As the first psychologist to dedicate his studies to memory, Ebbinghaus did not have a lot of resources to work with and so had to conduct numerous memory experiments, mostly on himself. Most of his tests involved the use of nonsensical groups of letters in the CVC or consonant-vowel-consonant format. He would make himself memorize these “words” and go about his other activities. He would then test his knowledge of these words periodically over the next few days, plotting the results on a graph.
Ebbinghaus summarizes the results of his studies with the equation R = e^(-t/s) where R is one’s recall readiness, s is the strength of one’s memory, t is the period that has elapsed from the time of learning to the time of testing, and e is Euler’s number. This is a mathematical constant that equals approximately 2.71828.
Complex as it all sounds, these very valuable studies have eventually revealed what we know today as the forgetting curve.
What Is the Purpose of the Ebbinghaus Forgetting Curve?
The initial purpose of the Ebbinghaus forgetting curve was to simply figure out why people forgot pieces of information and to demonstrate the diminishing rate of retention and how it changes over time. Today, though, the Ebbinghaus forgetting curve serves as a tool to improve memory by reminding people to regularly review newly learned information, and to consolidate it to boost the rate of retention.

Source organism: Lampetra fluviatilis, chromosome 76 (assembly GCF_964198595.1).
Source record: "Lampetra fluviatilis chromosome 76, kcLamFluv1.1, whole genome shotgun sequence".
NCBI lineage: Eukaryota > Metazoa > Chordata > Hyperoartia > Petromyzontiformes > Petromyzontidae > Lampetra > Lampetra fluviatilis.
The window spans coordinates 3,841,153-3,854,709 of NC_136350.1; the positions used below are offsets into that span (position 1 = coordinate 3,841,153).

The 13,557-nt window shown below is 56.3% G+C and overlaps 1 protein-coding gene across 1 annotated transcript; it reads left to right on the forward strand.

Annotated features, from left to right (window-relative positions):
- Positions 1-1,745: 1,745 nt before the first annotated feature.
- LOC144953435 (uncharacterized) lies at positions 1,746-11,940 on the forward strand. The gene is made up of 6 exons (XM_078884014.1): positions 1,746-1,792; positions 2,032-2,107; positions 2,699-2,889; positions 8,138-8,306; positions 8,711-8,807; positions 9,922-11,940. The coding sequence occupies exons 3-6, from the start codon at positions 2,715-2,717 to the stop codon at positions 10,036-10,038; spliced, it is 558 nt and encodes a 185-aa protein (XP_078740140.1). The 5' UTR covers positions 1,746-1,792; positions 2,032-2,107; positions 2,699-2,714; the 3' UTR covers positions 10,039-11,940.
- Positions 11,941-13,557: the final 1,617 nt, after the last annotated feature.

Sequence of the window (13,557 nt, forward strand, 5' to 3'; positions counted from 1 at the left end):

Why Is the Ebbinghaus Forgetting Curve Important?
The Ebbinghaus forgetting curve is very important because it enables people to learn more and to remember what they have learned for a very long time. It emphasizes that in order to truly learn new information or new skills, you need to review and retrieve this information several times. Otherwise, it will all just fall into the natural forgetting curve and disappear from your memory as if you did not do any learning in the first place.